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MYTH #79: Extreme weather isn't caused by global warming


There's nothing new about extreme weather — ever heard of the Dust Bowl?


Climate change "loads the dice" and makes extreme weather more likely to happen.

When we pollute the atmosphere with dirty energy like oil, coal, and gas, we end up with dirty weather. Around the world, devastating extreme weather events are becoming more common and severe. Take the United States, which during 2012 alone experienced the worst drought in decades, two of the most destructive wildfires in its history, and the unprecedented devastation from Superstorm Sandy. Of course, bad weather has always been with us, but climate change greatly increases our risk of extreme weather like heavy storms, droughts, and heat waves. We are playing games with our weather system with loaded dice. And the odds are not in our favor.

Additional info from The Climate Reality Project 

When it comes to the relationship between climate change and extreme weather, there's no more comprehensive a source than the major report released this spring by the United Nations Intergovernmental Panel on Climate Change (IPCC). A product of worldwide collaboration and consensus, with sign-off from nearly 200 countries, the report confirms what scientists have long been telling us: Manmade climate change has increased our vulnerability to devastating extreme weather events such as heat waves, heavy rains and drought. And the more we pollute, the worse things will get. 

Climate change affects our weather, in large part, by intensifying the water cycle. In short, water evaporates into the atmosphere from the land and ocean and returns to Earth’s surface in the form of rain and snow. As the world warms, the rate of evaporation from the ocean seems to be increasing. Think about heating a large pot of water on your stove — the higher you turn the dial, the faster the water evaporates. 

But that's not all. Warmer air can hold more water vapor (PDF), which can lead to more intense, supercharged rainstorms. The intensity of downpours (and therefore the risk of floods) depends in part on how much water the air can hold at a given time.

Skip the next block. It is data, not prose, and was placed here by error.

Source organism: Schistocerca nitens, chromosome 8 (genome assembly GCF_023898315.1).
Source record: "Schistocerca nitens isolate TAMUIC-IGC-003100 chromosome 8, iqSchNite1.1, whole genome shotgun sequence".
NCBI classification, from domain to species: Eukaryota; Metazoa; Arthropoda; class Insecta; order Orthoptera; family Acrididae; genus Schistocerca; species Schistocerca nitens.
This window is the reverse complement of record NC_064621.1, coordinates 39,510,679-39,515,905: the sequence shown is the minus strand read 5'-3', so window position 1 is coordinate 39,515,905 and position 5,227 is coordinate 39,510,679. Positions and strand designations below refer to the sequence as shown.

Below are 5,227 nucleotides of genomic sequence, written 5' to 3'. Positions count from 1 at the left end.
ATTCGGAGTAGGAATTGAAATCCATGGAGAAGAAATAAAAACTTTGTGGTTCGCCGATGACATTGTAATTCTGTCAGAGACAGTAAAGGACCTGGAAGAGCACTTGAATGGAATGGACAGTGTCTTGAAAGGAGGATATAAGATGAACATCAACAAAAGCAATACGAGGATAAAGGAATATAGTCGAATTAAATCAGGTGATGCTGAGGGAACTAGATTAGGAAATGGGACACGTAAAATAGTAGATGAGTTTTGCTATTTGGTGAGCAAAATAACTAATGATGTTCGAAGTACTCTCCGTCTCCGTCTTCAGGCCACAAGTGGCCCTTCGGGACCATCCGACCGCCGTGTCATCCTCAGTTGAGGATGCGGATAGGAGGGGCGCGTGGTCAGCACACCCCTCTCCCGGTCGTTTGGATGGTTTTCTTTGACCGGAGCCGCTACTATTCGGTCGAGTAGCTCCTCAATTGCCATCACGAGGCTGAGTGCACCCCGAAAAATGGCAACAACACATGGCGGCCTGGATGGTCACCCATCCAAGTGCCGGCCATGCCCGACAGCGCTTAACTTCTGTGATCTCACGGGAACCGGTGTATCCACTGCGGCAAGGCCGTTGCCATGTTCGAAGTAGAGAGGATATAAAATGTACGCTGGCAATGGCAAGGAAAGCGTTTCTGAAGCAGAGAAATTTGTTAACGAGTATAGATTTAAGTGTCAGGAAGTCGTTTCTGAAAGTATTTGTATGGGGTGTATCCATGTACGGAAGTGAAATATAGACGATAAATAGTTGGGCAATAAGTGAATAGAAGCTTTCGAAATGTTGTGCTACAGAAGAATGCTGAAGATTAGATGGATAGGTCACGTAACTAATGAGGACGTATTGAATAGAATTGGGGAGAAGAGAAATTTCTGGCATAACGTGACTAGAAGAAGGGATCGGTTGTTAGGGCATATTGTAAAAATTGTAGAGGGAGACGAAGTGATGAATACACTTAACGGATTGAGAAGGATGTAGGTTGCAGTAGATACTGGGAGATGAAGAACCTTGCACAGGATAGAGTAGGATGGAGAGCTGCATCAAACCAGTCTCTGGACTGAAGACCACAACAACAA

So far, it sounds like the world is getting wetter, right? But we also know that climate change also increases the risk of severe drought. How does that work? Contrary to what you might expect, more intense rain doesn’t necessarily mean wetter soils. Rain that falls as a violent downpour doesn’t do much to help crops or other plants. Instead of gently soaking into the soil, heavy rain can cause flooding, but then all that extra water quickly runs off into rivers to be carried back to the sea. 

Furthermore, evaporation dries out soils and plants. Think about watering your lawn on a scorching hot afternoon. Some of the water from your sprinkler evaporates before it even hits the grass, and the rest has little chance to soak into the soil before it moves back into the air. 

This graphic illustrates how global warming changes the water cycle, and in turn is changing the weather we see outside.

We’ve always had extreme weather, and we always will. But the bottom line is this: Climate change is increasing our risk of extreme weather. Just as a baseball player on steroids is more likely to hit a home run, higher temperatures, heavier rain, intensified droughts and stronger storms are more likely to occur if we pump carbon pollution into the air. Climate change, in essence, means “weather on steroids".